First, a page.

Such accounts have led many people to believe that consciousness must be independent of the brain. Unfortunately, these experiences vary across cultures, and no single feature is common to them all. One would think that if a nonphysical domain were truly being explored, some universal characteristics would stand out. Hindus and Christians would not substantially disagree—and one certainly wouldn’t expect the after-death state of South Indians to diverge from that of North Indians, as has been reported. It should also trouble NDE enthusiasts that only 10−20 percent of people who approach clinical death recall having any experience at all.
Once upon a time, a neurosurgeon named Eben Alexander contracted a bad case of bacterial meningitis and fell into a coma. While immobile in his hospital bed, he experienced visions of such intense beauty that they changed everything—not just for him, but for all of us, and for science as a whole. According to Newsweek, Alexander’s experience proves that consciousness is independent of the brain, that death is an illusion, and that an eternity of perfect splendor awaits us beyond the grave—complete with the usual angels, clouds, and departed relatives, but also butterflies and beautiful girls in peasant dress. Our current understanding of the mind “now lies broken at our feet”—for, as the doctor writes, “What happened to me destroyed it, and I intend to spend the rest of my life investigating the true nature of consciousness and making the fact that we are more, much more, than our physical brains as clear as I can, both to my fellow scientists and to people at large.”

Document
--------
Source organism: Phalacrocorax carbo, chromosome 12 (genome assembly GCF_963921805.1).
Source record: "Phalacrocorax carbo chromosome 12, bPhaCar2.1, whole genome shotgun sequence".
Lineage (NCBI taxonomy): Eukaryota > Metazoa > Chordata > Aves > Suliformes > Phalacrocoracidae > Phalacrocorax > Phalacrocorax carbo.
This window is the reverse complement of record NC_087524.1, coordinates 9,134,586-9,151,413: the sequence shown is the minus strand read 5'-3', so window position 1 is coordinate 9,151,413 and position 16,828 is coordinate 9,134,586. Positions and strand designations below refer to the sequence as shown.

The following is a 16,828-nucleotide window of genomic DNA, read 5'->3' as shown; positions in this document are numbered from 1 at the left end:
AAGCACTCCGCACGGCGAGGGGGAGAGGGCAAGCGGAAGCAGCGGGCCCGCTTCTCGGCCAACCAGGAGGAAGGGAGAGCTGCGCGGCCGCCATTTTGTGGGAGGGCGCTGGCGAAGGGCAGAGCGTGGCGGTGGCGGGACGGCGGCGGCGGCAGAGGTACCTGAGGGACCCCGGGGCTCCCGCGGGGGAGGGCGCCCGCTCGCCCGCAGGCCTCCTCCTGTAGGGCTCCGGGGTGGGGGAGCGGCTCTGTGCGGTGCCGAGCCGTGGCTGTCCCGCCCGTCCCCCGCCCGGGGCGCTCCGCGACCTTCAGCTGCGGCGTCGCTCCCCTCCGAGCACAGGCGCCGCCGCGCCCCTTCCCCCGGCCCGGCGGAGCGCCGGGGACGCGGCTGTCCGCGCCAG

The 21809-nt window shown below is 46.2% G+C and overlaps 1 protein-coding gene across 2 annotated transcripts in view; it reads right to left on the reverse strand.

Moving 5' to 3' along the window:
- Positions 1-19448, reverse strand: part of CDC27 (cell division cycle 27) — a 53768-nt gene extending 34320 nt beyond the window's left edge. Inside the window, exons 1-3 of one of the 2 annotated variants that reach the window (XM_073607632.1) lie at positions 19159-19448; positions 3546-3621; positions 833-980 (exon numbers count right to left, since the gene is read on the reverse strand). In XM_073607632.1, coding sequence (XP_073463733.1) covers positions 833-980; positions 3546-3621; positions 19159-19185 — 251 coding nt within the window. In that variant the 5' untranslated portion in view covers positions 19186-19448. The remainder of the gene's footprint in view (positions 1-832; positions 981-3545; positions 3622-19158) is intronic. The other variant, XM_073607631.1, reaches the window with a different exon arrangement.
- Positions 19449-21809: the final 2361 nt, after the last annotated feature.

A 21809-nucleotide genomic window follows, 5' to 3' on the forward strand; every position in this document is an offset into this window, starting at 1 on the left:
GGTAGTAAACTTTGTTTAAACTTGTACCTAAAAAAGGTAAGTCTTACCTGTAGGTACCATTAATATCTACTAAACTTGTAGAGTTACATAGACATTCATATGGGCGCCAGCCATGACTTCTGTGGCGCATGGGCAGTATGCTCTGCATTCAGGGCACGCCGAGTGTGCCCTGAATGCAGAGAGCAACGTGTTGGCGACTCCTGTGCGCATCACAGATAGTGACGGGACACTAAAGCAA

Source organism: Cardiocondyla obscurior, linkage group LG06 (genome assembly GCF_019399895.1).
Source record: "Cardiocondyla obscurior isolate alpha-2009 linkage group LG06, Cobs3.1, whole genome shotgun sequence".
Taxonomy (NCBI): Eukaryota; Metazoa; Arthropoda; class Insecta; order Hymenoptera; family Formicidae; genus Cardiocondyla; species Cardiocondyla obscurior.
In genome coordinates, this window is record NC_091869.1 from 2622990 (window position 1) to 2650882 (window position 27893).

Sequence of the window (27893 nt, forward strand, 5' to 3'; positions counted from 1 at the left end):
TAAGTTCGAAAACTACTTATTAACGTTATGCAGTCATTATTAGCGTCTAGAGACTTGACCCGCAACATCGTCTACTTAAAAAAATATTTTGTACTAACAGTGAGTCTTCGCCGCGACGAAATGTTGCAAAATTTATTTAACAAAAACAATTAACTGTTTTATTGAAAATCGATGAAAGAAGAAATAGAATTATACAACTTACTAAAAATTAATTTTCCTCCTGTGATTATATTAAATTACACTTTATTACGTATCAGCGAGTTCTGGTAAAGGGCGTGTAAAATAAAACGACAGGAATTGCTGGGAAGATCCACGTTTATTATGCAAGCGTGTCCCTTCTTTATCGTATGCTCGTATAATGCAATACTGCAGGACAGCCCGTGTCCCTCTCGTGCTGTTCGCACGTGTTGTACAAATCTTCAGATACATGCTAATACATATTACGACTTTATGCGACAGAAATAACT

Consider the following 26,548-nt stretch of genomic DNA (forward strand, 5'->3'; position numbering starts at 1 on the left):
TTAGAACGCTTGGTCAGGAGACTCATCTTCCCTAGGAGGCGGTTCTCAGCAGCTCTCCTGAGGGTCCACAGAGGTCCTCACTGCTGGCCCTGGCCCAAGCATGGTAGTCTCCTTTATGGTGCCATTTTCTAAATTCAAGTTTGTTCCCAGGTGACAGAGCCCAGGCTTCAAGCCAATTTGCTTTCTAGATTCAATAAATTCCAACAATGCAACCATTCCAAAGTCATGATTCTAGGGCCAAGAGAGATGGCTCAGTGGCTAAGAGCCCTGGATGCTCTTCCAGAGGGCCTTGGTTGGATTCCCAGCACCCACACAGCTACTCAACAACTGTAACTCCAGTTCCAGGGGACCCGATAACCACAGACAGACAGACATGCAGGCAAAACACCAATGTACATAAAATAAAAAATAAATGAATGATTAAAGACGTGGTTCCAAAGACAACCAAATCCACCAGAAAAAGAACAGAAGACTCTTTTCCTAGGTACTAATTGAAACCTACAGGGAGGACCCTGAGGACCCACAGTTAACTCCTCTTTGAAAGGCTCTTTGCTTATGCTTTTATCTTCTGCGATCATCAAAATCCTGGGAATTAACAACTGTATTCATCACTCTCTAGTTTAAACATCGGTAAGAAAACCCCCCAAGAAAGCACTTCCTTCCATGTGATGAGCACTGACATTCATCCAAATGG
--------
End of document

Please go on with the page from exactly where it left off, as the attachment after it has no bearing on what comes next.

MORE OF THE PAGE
The science journalist and author Jonah Lehrer seems to have driven his career off a cliff by, of all things, putting words into the mouth of Bob Dylan. He has resigned his post at The New Yorker and copies of his most recent bestseller have been recalled by his publisher.
I don’t know Lehrer personally, and I have only read one of his books in part and a few of his articles. However, I had seen enough to worry that he could get carried away by his talent for giving a journalistic polish to the research of others. There is no sin in being a science journalist—the world needs more of them—and Lehrer’s fall from grace is a genuine shame. But I know many scientists who felt that his commitment to the truth was tenuous. Recent revelations–about his manipulating and even inventing quotations, and telling elaborate lies to conceal his misbehavior–would appear to justify these fears.